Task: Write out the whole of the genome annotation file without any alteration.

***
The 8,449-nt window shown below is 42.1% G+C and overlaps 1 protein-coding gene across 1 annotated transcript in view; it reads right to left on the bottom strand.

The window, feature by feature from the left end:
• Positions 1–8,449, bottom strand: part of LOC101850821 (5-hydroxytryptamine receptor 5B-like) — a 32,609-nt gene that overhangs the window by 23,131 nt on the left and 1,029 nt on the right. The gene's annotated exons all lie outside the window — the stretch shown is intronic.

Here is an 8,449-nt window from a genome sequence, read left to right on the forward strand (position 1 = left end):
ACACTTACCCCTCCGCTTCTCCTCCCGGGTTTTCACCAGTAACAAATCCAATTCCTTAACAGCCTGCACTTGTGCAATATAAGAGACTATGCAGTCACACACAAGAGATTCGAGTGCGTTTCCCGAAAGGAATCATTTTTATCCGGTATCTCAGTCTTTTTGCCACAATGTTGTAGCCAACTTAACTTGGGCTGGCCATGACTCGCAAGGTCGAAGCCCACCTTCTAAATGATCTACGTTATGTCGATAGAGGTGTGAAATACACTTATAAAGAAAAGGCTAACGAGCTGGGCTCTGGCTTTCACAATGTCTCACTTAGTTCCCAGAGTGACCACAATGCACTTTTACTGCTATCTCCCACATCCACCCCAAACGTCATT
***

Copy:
The 8,449-nt window shown below is 42.1% G+C and overlaps 1 protein-coding gene across 1 annotated transcript in view; it reads right to left on the bottom strand.

The window, feature by feature from the left end:
• Positions 1–8,449, bottom strand: part of LOC101850821 (5-hydroxytryptamine receptor 5B-like) — a 32,609-nt gene that overhangs the window by 23,131 nt on the left and 1,029 nt on the right. The gene's annotated exons all lie outside the window — the stretch shown is intronic.

Here is an 8,449-nt window from a genome sequence, read left to right on the forward strand (position 1 = left end):
ACACTTACCCCTCCGCTTCTCCTCCCGGGTTTTCACCAGTAACAAATCCAATTCCTTAACAGCCTGCACTTGTGCAATATAAGAGACTATGCAGTCACACACAAGAGATTCGAGTGCGTTTCCCGAAAGGAATCATTTTTATCCGGTATCTCAGTCTTTTTGCCACAATGTTGTAGCCAACTTAACTTGGGCTGGCCATGACTCGCAAGGTCGAAGCCCACCTTCTAAATGATCTACGTTATGTCGATAGAGGTGTGAAATACACTTATAAAGAAAAGGCTAACGAGCTGGGCTCTGGCTTTCACAATGTCTCACTTAGTTCCCAGAGTGACCACAATGCACTTTTACTGCTATCTCCCACATCCACCCCAAACGTCATT